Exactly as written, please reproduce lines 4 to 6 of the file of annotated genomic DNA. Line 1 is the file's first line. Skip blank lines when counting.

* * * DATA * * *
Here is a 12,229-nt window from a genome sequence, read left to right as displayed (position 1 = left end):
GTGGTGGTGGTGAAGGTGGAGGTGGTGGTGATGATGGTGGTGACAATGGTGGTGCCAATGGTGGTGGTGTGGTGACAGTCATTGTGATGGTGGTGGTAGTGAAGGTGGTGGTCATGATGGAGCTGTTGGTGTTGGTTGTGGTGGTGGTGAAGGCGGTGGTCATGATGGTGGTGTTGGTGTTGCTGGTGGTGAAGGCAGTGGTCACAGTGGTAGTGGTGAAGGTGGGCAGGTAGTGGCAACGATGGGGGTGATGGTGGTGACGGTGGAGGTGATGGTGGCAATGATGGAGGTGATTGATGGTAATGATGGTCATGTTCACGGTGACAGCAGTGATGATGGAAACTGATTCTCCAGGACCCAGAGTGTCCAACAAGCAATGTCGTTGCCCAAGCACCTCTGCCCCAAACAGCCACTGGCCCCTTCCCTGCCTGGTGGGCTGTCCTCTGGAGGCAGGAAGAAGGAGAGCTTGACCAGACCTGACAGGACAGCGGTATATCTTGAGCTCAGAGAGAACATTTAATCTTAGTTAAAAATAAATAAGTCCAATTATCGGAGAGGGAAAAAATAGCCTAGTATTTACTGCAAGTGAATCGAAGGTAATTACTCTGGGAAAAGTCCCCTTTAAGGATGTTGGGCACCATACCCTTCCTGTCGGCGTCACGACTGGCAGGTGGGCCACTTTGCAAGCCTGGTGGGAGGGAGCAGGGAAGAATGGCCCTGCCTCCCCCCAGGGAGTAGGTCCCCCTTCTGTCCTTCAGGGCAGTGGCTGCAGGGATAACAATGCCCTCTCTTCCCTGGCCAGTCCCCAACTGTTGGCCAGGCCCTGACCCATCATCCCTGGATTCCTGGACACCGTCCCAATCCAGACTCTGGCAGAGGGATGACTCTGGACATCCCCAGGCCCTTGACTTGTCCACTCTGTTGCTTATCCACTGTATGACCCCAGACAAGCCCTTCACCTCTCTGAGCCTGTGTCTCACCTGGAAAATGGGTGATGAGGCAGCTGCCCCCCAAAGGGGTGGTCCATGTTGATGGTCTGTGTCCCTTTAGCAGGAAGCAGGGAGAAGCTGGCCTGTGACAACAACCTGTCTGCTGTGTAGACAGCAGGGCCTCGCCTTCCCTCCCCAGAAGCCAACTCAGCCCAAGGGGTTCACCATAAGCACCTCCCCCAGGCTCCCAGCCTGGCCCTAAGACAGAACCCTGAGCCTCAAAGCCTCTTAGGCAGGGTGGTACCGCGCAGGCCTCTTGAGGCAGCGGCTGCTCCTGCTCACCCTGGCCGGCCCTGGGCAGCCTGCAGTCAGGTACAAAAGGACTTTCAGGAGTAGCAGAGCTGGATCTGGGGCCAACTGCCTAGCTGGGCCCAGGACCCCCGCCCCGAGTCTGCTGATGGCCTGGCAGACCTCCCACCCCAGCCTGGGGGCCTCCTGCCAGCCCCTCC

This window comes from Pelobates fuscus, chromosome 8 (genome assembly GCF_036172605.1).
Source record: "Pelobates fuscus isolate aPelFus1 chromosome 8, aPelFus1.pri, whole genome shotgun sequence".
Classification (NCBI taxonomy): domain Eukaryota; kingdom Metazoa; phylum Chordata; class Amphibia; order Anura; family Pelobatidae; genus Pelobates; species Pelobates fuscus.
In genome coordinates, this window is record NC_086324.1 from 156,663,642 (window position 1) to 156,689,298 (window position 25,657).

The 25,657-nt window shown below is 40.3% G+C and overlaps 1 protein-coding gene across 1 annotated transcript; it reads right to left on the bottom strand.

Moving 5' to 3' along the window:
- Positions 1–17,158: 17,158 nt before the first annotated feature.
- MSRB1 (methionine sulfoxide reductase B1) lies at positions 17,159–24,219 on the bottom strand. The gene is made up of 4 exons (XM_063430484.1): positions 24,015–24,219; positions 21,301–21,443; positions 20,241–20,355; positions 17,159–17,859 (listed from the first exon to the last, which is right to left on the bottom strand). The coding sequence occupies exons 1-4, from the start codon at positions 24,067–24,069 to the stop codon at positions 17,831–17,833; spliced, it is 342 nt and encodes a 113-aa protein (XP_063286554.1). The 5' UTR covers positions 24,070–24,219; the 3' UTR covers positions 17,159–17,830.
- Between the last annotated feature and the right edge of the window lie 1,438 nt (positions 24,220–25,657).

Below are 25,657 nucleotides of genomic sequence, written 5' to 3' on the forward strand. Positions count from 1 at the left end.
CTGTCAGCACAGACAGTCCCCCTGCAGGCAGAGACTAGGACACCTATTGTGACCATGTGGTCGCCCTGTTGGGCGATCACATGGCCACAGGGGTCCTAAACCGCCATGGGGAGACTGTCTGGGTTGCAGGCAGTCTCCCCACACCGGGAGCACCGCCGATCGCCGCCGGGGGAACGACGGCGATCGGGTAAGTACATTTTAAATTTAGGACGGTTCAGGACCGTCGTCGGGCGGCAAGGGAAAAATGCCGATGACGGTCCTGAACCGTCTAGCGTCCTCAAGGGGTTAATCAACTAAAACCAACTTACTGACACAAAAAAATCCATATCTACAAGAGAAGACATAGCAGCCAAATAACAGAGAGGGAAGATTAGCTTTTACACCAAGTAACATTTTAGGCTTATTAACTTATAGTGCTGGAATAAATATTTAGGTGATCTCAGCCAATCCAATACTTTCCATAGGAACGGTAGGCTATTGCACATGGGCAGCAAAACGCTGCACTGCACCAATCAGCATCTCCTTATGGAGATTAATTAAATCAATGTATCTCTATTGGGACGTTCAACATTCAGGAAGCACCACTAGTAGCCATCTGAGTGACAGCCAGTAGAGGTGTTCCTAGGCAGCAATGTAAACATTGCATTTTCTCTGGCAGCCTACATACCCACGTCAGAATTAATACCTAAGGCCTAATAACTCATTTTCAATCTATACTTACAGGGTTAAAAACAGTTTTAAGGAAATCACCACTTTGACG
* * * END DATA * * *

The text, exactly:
Source record: "Pelobates fuscus isolate aPelFus1 chromosome 8, aPelFus1.pri, whole genome shotgun sequence".
Classification (NCBI taxonomy): domain Eukaryota; kingdom Metazoa; phylum Chordata; class Amphibia; order Anura; family Pelobatidae; genus Pelobates; species Pelobates fuscus.
In genome coordinates, this window is record NC_086324.1 from 156,663,642 (window position 1) to 156,689,298 (window position 25,657).